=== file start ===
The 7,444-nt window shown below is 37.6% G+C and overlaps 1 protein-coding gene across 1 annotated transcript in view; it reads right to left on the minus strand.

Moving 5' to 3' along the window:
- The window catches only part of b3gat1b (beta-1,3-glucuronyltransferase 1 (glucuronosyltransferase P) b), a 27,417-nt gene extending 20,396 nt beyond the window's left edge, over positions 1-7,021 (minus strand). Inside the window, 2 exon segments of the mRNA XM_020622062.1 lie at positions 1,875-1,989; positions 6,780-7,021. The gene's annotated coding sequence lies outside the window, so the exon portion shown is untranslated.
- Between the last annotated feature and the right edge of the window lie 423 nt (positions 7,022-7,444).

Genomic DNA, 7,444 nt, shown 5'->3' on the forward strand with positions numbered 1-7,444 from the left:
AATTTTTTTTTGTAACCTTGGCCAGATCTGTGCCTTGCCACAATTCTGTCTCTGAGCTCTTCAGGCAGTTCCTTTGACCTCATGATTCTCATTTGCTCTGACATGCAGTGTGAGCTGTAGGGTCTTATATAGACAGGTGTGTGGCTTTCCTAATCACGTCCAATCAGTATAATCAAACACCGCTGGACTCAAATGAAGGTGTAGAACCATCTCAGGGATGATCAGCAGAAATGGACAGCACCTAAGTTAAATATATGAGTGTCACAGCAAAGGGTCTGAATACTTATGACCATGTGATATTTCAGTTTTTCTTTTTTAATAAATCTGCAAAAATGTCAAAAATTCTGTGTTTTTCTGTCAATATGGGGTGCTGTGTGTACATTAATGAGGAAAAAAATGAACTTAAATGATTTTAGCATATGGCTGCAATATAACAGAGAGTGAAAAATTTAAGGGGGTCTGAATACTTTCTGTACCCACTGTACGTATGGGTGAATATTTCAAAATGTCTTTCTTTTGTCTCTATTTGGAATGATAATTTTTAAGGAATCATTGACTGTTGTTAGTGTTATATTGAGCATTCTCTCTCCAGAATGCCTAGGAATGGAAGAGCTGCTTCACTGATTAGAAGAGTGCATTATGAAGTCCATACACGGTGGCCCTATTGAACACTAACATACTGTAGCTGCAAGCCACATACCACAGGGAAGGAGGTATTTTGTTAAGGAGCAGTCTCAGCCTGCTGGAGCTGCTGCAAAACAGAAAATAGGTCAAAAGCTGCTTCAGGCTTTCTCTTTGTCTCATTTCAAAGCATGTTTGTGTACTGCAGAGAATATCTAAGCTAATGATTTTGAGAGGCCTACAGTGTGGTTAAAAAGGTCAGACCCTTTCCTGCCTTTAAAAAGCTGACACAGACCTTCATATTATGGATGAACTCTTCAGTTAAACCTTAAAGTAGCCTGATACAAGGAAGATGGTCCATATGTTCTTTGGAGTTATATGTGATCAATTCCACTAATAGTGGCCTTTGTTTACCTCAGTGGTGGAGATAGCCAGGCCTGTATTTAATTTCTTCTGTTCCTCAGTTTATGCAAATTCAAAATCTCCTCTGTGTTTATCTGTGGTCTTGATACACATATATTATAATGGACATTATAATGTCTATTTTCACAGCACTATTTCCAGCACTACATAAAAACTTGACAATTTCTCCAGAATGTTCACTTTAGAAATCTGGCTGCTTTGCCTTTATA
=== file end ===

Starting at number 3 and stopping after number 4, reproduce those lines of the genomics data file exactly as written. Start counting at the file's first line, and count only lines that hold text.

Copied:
- The window catches only part of b3gat1b (beta-1,3-glucuronyltransferase 1 (glucuronosyltransferase P) b), a 27,417-nt gene extending 20,396 nt beyond the window's left edge, over positions 1-7,021 (minus strand). Inside the window, 2 exon segments of the mRNA XM_020622062.1 lie at positions 1,875-1,989; positions 6,780-7,021. The gene's annotated coding sequence lies outside the window, so the exon portion shown is untranslated.
- Between the last annotated feature and the right edge of the window lie 423 nt (positions 7,022-7,444).